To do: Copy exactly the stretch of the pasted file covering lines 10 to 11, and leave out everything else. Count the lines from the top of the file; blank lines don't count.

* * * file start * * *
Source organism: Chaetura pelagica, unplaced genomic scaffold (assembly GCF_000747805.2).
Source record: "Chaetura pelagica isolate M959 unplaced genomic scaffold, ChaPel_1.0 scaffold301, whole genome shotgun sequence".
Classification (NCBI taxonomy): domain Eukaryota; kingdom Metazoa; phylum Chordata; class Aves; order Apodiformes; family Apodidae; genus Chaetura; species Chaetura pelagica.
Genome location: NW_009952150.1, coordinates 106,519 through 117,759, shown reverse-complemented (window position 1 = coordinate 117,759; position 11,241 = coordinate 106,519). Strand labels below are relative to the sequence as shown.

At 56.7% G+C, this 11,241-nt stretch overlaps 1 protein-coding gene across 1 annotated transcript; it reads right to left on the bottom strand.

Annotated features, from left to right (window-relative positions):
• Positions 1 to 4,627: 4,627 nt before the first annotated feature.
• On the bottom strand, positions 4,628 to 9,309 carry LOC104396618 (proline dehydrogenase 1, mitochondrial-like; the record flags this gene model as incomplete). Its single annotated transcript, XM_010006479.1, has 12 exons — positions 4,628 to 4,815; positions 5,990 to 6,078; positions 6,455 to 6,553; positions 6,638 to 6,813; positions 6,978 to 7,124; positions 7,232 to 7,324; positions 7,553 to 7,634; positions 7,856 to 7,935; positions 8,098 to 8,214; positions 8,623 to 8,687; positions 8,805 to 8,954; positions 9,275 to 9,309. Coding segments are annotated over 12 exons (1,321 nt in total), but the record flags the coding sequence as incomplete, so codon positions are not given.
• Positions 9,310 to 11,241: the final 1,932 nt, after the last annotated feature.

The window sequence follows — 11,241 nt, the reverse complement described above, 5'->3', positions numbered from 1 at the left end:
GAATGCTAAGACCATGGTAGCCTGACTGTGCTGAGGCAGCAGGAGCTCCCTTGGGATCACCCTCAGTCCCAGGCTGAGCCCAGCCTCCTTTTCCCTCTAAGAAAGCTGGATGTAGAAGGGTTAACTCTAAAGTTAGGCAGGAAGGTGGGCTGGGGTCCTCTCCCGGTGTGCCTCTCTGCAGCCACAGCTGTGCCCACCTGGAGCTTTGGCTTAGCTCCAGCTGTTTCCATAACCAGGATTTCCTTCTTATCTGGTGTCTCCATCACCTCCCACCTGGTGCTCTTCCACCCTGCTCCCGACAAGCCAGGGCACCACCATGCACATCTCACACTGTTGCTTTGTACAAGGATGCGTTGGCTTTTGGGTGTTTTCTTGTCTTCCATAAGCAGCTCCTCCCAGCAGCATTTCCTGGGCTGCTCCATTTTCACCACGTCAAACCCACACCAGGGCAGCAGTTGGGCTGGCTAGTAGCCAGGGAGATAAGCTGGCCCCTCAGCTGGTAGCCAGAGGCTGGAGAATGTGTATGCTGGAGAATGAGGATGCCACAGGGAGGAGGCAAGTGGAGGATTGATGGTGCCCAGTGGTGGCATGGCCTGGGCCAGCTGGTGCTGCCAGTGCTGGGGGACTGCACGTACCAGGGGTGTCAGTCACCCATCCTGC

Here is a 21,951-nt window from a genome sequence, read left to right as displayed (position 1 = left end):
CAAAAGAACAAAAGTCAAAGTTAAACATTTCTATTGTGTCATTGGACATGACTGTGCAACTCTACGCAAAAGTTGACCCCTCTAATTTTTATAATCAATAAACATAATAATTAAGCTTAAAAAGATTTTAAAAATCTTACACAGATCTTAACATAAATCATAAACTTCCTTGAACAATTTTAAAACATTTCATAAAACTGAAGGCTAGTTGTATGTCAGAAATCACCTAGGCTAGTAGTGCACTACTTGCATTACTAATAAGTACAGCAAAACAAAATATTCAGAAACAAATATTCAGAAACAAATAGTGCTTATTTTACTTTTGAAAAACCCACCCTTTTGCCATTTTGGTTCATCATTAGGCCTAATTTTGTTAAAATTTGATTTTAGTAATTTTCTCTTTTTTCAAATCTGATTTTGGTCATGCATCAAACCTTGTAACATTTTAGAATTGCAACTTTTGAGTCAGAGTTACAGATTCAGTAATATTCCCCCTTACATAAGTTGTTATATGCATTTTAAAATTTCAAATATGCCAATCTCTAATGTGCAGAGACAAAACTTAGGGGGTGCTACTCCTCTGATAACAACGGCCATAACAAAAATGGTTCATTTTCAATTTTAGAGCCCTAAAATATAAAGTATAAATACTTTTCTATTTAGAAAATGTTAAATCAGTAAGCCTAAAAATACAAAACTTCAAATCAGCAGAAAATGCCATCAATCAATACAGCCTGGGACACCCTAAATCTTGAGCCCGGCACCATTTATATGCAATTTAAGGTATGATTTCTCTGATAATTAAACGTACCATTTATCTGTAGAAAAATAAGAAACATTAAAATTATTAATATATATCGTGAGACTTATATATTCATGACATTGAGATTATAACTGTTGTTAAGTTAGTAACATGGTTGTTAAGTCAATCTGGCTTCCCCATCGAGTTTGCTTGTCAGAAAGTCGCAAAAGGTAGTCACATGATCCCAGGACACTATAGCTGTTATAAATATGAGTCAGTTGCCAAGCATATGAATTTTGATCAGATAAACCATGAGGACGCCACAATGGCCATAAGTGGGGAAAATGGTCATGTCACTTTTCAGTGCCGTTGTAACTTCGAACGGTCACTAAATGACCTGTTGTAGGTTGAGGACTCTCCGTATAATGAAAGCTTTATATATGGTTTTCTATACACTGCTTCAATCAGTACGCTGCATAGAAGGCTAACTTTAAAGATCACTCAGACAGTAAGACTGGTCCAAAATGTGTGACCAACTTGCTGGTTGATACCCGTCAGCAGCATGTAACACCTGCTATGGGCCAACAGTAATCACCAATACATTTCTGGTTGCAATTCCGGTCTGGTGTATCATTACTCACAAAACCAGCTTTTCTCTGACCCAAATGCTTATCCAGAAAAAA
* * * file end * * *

The window sequence follows — 11,241 nt, the reverse complement described above, 5'->3', positions numbered from 1 at the left end:
GAATGCTAAGACCATGGTAGCCTGACTGTGCTGAGGCAGCAGGAGCTCCCTTGGGATCACCCTCAGTCCCAGGCTGAGCCCAGCCTCCTTTTCCCTCTAAGAAAGCTGGATGTAGAAGGGTTAACTCTAAAGTTAGGCAGGAAGGTGGGCTGGGGTCCTCTCCCGGTGTGCCTCTCTGCAGCCACAGCTGTGCCCACCTGGAGCTTTGGCTTAGCTCCAGCTGTTTCCATAACCAGGATTTCCTTCTTATCTGGTGTCTCCATCACCTCCCACCTGGTGCTCTTCCACCCTGCTCCCGACAAGCCAGGGCACCACCATGCACATCTCACACTGTTGCTTTGTACAAGGATGCGTTGGCTTTTGGGTGTTTTCTTGTCTTCCATAAGCAGCTCCTCCCAGCAGCATTTCCTGGGCTGCTCCATTTTCACCACGTCAAACCCACACCAGGGCAGCAGTTGGGCTGGCTAGTAGCCAGGGAGATAAGCTGGCCCCTCAGCTGGTAGCCAGAGGCTGGAGAATGTGTATGCTGGAGAATGAGGATGCCACAGGGAGGAGGCAAGTGGAGGATTGATGGTGCCCAGTGGTGGCATGGCCTGGGCCAGCTGGTGCTGCCAGTGCTGGGGGACTGCACGTACCAGGGGTGTCAGTCACCCATCCTGC